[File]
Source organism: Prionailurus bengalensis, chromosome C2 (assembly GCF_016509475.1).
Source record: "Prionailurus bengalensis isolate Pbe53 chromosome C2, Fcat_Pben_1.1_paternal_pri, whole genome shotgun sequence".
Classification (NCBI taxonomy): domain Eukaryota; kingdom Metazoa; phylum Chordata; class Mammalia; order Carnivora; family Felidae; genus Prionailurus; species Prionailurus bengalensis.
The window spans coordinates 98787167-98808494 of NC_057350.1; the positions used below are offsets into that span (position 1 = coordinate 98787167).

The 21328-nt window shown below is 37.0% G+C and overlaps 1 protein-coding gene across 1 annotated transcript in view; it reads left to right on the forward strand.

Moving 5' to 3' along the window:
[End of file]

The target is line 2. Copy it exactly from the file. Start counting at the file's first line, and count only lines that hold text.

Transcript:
Source record: "Prionailurus bengalensis isolate Pbe53 chromosome C2, Fcat_Pben_1.1_paternal_pri, whole genome shotgun sequence".